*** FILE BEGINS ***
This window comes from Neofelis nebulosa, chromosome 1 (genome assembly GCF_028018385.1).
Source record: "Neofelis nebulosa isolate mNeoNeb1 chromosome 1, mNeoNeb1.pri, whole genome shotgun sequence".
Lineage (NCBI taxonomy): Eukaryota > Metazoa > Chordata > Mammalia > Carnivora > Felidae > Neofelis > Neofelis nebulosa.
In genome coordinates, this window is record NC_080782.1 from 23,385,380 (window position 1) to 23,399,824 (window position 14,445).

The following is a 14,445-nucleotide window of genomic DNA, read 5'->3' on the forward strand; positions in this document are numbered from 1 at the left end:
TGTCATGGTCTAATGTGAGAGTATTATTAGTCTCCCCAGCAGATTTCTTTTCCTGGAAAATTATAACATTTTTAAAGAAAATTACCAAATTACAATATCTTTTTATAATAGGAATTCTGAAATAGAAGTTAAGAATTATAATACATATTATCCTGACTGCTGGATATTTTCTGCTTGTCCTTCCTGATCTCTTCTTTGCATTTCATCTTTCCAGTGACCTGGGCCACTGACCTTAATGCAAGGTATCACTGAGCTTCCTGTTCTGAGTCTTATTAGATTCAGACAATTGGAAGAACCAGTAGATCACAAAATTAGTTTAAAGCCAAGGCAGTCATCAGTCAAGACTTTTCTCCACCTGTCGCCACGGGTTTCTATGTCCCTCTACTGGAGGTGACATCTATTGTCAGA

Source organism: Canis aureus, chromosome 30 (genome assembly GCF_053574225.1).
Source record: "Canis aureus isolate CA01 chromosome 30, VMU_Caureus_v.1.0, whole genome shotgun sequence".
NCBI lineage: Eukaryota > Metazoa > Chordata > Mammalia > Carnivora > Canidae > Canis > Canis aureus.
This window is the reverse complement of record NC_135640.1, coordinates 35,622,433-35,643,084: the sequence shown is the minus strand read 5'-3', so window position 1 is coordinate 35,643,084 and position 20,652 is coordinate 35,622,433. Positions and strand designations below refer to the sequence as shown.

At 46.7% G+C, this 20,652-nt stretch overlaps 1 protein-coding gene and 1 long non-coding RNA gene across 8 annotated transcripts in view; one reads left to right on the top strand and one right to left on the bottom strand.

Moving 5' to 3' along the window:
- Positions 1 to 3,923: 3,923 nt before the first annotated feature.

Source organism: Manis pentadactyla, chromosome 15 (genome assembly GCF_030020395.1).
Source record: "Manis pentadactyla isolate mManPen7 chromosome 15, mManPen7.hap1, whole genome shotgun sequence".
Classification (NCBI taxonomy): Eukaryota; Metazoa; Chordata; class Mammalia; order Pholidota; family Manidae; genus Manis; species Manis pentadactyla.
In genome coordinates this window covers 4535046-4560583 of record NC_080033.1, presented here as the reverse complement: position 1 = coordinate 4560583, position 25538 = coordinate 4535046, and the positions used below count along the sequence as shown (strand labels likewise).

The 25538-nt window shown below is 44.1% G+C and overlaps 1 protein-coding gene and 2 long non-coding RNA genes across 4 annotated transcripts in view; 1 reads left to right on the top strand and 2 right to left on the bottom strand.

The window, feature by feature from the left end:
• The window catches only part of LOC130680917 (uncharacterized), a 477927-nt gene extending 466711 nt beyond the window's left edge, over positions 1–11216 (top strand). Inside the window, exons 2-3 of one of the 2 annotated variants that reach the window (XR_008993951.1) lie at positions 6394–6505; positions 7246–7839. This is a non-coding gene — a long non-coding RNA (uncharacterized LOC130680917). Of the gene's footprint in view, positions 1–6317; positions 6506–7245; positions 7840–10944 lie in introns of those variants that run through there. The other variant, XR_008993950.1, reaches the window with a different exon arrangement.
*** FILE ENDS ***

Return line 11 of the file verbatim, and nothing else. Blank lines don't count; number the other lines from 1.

At 46.7% G+C, this 20,652-nt stretch overlaps 1 protein-coding gene and 1 long non-coding RNA gene across 8 annotated transcripts in view; one reads left to right on the top strand and one right to left on the bottom strand.